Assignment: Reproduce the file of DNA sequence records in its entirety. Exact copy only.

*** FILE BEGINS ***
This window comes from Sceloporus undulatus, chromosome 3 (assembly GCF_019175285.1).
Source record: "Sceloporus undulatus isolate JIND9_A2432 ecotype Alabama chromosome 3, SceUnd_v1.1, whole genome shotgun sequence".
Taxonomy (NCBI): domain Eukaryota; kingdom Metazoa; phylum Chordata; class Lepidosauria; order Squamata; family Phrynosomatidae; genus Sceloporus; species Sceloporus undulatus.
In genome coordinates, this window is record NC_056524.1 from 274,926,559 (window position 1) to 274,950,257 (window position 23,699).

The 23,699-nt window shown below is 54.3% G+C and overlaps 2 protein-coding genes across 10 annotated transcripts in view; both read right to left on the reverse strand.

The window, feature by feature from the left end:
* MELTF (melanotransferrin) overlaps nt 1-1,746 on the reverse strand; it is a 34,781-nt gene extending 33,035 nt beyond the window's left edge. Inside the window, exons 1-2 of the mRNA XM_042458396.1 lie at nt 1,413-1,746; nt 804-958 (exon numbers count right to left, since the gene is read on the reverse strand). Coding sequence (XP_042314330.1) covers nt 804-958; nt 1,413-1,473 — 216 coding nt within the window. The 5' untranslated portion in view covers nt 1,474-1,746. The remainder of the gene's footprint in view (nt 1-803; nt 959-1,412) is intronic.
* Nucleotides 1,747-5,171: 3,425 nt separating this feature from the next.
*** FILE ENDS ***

This window comes from Sceloporus undulatus, chromosome 3 (assembly GCF_019175285.1).
Source record: "Sceloporus undulatus isolate JIND9_A2432 ecotype Alabama chromosome 3, SceUnd_v1.1, whole genome shotgun sequence".
Taxonomy (NCBI): domain Eukaryota; kingdom Metazoa; phylum Chordata; class Lepidosauria; order Squamata; family Phrynosomatidae; genus Sceloporus; species Sceloporus undulatus.
In genome coordinates, this window is record NC_056524.1 from 274,926,559 (window position 1) to 274,950,257 (window position 23,699).

The 23,699-nt window shown below is 54.3% G+C and overlaps 2 protein-coding genes across 10 annotated transcripts in view; both read right to left on the reverse strand.

The window, feature by feature from the left end:
* MELTF (melanotransferrin) overlaps nt 1-1,746 on the reverse strand; it is a 34,781-nt gene extending 33,035 nt beyond the window's left edge. Inside the window, exons 1-2 of the mRNA XM_042458396.1 lie at nt 1,413-1,746; nt 804-958 (exon numbers count right to left, since the gene is read on the reverse strand). Coding sequence (XP_042314330.1) covers nt 804-958; nt 1,413-1,473 — 216 coding nt within the window. The 5' untranslated portion in view covers nt 1,474-1,746. The remainder of the gene's footprint in view (nt 1-803; nt 959-1,412) is intronic.
* Nucleotides 1,747-5,171: 3,425 nt separating this feature from the next.